The insight that the Common Agricultural Policy (CAP) needs to be revised is widespread. Most stakeholders emphasise the need for sustainability instead of a focus on agricultural productivity goals. Wageningen University & Research (WUR) takes it one step further during the Mansholt Lecture in Brussels today. The CAP should be developed into a broader Common Agriculture & Food Policy. This is needed to cope with five major challenges of society: food and nutrition security & safety, climate change & water and energy use, ecological impacts, healthy diet for a lifelong healthy lifestyle, and inequality. These challenges cannot only be solved by the farmers, but also need the commitment and behavioural change of all the other players in the food chain, including the consumer. From breeding to eating, so to say.
Five major innovation areas
Wageningen University & Research, itself involved in research and innovation, sees solutions coming from five major innovation areas: genetics, digitalisation & big data, energy & biobased transitions, chain redesign, and social innovation. This will change agriculture and the food chain in the years ahead. Which means, according to WUR, that an agricultural policy should give way to a more integrated agriculture and food policy.
The grand challenges have to be solved by all that are active in the food chain, and farmers are part of the solution. A food policy addresses public issues, and the policy dialogue should include environmental and consumer NGOs as being of equal importance as the farming community. Currently the CAP consists of two pillars. Pilar 1 enhances farm income and fosters market stability, pillar 2 concerns rural development, competitive position and innovation. The new policy should govern the resilience of the whole food chain and stimulate the interaction between consumption and production.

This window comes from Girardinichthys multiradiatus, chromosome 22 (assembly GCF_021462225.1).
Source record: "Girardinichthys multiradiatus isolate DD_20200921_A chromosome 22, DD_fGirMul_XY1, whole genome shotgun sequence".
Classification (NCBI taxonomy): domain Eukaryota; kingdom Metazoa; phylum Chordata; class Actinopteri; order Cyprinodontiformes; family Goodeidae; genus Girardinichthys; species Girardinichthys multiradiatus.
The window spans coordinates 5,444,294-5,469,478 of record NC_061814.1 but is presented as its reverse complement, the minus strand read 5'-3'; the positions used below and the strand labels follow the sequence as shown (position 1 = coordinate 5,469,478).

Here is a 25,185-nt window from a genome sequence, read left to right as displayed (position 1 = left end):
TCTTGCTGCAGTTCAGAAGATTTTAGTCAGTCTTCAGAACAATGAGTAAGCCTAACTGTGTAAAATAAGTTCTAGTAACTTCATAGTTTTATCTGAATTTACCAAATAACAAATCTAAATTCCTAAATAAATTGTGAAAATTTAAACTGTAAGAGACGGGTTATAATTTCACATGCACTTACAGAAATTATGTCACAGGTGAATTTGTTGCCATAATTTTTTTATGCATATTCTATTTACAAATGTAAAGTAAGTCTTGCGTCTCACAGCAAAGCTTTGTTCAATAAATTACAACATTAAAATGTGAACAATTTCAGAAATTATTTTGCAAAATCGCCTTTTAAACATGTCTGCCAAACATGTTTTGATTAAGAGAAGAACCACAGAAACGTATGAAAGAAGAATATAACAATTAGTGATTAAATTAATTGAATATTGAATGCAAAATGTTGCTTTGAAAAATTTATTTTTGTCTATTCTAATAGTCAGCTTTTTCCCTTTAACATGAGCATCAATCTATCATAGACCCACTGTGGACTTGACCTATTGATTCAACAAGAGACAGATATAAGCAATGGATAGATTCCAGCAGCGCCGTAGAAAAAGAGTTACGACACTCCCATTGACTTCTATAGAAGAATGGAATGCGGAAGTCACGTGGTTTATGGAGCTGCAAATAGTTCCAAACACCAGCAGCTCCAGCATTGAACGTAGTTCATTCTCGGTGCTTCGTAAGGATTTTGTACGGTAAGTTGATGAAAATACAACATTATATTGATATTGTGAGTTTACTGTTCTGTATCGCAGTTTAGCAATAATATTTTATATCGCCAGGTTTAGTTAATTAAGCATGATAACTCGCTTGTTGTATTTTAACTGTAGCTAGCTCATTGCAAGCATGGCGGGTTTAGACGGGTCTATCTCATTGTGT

Five new pillars for a successful Common Agriculture & Food Policy
Wageningen University & Research suggests five new pillars for a successful Common Agriculture & Food Policy. Agriculture, food, landscape and the related environment are not a standard economic sector; the commitment of all stakeholders in society is essential and must be based on a solid understanding of how farming and food production work. Five pillars may seem to make things more difficult, but are actually making things clearer.
The people-planet-profit concept of sustainability could be used to design the first three pillars that are derived from the current CAP: there would be a pillar on income support & risk management designed to guarantee food security, a pillar on public issues & eco-system services that are not realised in imperfect markets, and a pillar on rural development to support innovation & the quality of rural life. These pillars mainly address farmers and the industries up- and downstream (input industry and food processing). A fourth pillar would deal with consumer food policy and address consumers, retail and food industry to make our diets healthier and more climate-smart. The fifth pillar should be devoted to monitoring, reflection and research.